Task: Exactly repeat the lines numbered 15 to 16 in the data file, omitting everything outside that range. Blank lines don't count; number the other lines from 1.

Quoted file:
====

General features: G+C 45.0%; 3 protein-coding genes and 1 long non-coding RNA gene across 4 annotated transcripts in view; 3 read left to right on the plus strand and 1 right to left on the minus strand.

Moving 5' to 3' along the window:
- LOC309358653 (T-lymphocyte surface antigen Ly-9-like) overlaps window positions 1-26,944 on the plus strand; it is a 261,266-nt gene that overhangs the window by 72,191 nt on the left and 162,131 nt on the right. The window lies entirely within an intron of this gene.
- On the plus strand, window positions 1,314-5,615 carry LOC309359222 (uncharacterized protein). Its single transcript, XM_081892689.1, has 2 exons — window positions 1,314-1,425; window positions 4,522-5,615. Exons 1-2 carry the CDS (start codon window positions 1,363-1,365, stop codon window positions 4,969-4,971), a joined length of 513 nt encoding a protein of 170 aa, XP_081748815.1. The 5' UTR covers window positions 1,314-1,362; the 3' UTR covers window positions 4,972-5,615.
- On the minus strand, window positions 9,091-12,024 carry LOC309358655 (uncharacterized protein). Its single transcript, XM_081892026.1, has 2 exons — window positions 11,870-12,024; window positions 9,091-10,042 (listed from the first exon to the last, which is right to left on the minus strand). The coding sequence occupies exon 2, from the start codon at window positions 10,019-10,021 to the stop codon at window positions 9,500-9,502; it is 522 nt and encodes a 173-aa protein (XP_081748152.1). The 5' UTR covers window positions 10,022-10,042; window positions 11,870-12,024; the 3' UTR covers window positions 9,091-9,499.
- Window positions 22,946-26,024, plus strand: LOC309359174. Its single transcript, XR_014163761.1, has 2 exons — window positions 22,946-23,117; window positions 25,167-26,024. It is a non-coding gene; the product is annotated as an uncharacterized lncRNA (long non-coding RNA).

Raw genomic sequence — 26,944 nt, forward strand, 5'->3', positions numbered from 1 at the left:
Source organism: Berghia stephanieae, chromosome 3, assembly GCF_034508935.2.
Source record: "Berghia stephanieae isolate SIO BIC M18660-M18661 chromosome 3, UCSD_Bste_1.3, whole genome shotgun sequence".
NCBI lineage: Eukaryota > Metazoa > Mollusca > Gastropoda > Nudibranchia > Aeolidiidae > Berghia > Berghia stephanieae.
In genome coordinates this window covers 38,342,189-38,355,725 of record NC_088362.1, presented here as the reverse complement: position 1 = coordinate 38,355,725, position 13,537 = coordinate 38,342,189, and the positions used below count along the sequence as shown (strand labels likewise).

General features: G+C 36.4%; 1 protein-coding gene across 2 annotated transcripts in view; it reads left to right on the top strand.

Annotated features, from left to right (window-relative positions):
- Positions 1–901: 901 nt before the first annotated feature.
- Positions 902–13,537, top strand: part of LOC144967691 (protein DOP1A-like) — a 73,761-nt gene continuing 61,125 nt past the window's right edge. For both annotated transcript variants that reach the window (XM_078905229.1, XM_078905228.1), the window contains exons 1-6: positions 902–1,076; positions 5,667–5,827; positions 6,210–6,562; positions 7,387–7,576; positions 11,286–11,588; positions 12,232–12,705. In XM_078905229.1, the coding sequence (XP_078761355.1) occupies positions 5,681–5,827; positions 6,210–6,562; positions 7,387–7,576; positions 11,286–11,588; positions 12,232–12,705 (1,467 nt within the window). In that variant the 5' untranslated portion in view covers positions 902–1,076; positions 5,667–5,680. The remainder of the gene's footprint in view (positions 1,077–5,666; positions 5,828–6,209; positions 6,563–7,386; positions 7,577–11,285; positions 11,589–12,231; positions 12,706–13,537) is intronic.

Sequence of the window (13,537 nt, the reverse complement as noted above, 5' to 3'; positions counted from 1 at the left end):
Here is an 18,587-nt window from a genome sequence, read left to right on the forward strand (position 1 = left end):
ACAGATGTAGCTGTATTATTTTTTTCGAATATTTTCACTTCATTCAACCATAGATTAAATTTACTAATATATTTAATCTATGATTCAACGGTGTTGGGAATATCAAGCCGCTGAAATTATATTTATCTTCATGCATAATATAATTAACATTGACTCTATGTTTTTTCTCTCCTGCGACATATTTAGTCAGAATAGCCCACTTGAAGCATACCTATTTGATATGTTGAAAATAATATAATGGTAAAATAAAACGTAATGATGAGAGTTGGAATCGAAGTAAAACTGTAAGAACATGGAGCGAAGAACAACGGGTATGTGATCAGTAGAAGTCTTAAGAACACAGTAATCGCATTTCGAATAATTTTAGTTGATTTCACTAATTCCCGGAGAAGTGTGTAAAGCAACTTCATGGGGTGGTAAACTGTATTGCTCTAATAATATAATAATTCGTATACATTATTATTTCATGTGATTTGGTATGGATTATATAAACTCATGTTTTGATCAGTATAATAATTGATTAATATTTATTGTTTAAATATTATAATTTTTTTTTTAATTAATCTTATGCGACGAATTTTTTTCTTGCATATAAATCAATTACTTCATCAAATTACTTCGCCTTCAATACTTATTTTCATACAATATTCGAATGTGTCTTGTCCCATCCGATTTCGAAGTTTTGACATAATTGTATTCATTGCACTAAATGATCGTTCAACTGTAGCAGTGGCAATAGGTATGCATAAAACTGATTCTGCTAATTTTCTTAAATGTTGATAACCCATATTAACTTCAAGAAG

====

- Positions 902–13,537, top strand: part of LOC144967691 (protein DOP1A-like) — a 73,761-nt gene continuing 61,125 nt past the window's right edge. For both annotated transcript variants that reach the window (XM_078905229.1, XM_078905228.1), the window contains exons 1-6: positions 902–1,076; positions 5,667–5,827; positions 6,210–6,562; positions 7,387–7,576; positions 11,286–11,588; positions 12,232–12,705. In XM_078905229.1, the coding sequence (XP_078761355.1) occupies positions 5,681–5,827; positions 6,210–6,562; positions 7,387–7,576; positions 11,286–11,588; positions 12,232–12,705 (1,467 nt within the window). In that variant the 5' untranslated portion in view covers positions 902–1,076; positions 5,667–5,680. The remainder of the gene's footprint in view (positions 1,077–5,666; positions 5,828–6,209; positions 6,563–7,386; positions 7,577–11,285; positions 11,589–12,231; positions 12,706–13,537) is intronic.

Sequence of the window (13,537 nt, the reverse complement as noted above, 5' to 3'; positions counted from 1 at the left end):